Venice, Italy

Ponte delle Tette

Forrest Mallard

The name of this bridge is literally “Bridge of Tits” in Italian.


Ponte de le Tette
San Polo, 30125 Venice



45.438835, 12.330941

The Bridge of Tits

Cover On the Ponte delle Tette Venice Italy

Far more interesting than the less-than-mesmerizing Ponte delle Tette, is the story hiding behind the curious bridge’s name – which, translated literally, means ‘Bridge of Tits.’

During the Serenissima’s heyday, the part of town behind the Rialto bridge was considered a red-light district. According to a census completed in 1509, 11,164 prostitutes were offering their services in the city, practically the equivalent of a tenth of the population of the day. However, vice being what it is, it’s always subject to strict stipulations on the part of authorities.

The Economics of Prostitution

Close Up Ponte delle Tette Venice Italy

That applied to Venice too – even though the tax paid by the working girls provided the funds for the expansion of the Arsenal. One decree, however, was demanded by the prostitutes themselves: when, in the 16th century, there were far too many prostitutes in the city, their income sank dramatically.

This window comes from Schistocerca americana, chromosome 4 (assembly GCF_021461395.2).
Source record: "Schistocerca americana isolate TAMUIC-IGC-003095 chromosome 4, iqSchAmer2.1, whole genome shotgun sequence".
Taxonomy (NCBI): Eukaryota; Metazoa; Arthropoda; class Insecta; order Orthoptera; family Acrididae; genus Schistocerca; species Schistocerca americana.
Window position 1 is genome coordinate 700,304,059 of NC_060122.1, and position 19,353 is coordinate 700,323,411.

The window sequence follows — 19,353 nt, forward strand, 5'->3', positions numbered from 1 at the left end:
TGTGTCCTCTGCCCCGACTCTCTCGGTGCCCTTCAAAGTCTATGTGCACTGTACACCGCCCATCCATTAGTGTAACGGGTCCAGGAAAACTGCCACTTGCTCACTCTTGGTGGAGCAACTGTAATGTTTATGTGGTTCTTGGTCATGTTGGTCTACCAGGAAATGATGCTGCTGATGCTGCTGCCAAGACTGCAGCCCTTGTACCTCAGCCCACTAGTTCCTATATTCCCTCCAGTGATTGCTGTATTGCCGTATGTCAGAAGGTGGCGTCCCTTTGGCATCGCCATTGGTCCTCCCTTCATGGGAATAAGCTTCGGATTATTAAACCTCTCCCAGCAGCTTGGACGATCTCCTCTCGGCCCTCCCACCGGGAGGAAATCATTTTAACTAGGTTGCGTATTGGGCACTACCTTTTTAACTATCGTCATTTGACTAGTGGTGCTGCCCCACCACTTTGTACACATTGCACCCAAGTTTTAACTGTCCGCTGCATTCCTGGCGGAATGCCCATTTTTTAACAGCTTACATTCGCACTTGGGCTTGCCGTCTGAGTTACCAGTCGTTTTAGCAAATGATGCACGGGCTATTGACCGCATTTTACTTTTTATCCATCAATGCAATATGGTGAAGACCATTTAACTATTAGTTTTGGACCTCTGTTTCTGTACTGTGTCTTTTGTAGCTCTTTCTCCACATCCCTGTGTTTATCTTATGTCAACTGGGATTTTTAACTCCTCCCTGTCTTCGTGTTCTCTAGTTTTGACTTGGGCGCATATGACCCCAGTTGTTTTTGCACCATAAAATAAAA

Also, homosexuality was so widespread in Venice at the time, that these women of the night asked the Patriarch of the day, a certain Contarini, to take measures against it. Homosexuality represented a far bigger problem for them than inflation, making the men far less likely to need these female prostitutes for their sexual satisfaction.

The Lure of Bare Breasts

As the Venitian government, too, preferred men to engage in the pleasures of the flesh with women rather than with other men, they ordered the prostitutes to show off their wares, with bare breasts or legs spread wide, to try to awaken the gay men’s inner heterosexual lust. The countless streetwalkers, with all of their bared breasts and gathered-up skirts, must have presented an eccentric sight, indeed, of which today only the name of the bridge remains.

Ponte delle Tette in Song



Crossing over the bridge, you’ll reach Rio Terà delle Carampane, named after a noble family’s house (Ca’ Rampani) that became notorious as a meeting place for local streetwalkers, who to this day are known as carampane. Instead of hanging out in windows, more-ambitious working girls might be found studying: for educated conversation, courtesans might charge 60 times the basic rates of the average carampane.

Also near the Ponte delle Tette you have the famous restaurant, Trattoria Antiche Carampane, the name of which will give you another indication of just how widespread prostitution was at the time.

Trattoria Antiche Carampane
Rio Terà de le Carampane, 1911
30125 Venezia VE, Italy
+39 041 524 0165

Too Many Tettes

Alongside the Ponte delle Tette there’s also a Fondamenta and a Calle delle Tette.


By Forrest Mallard

By Forrest Mallard

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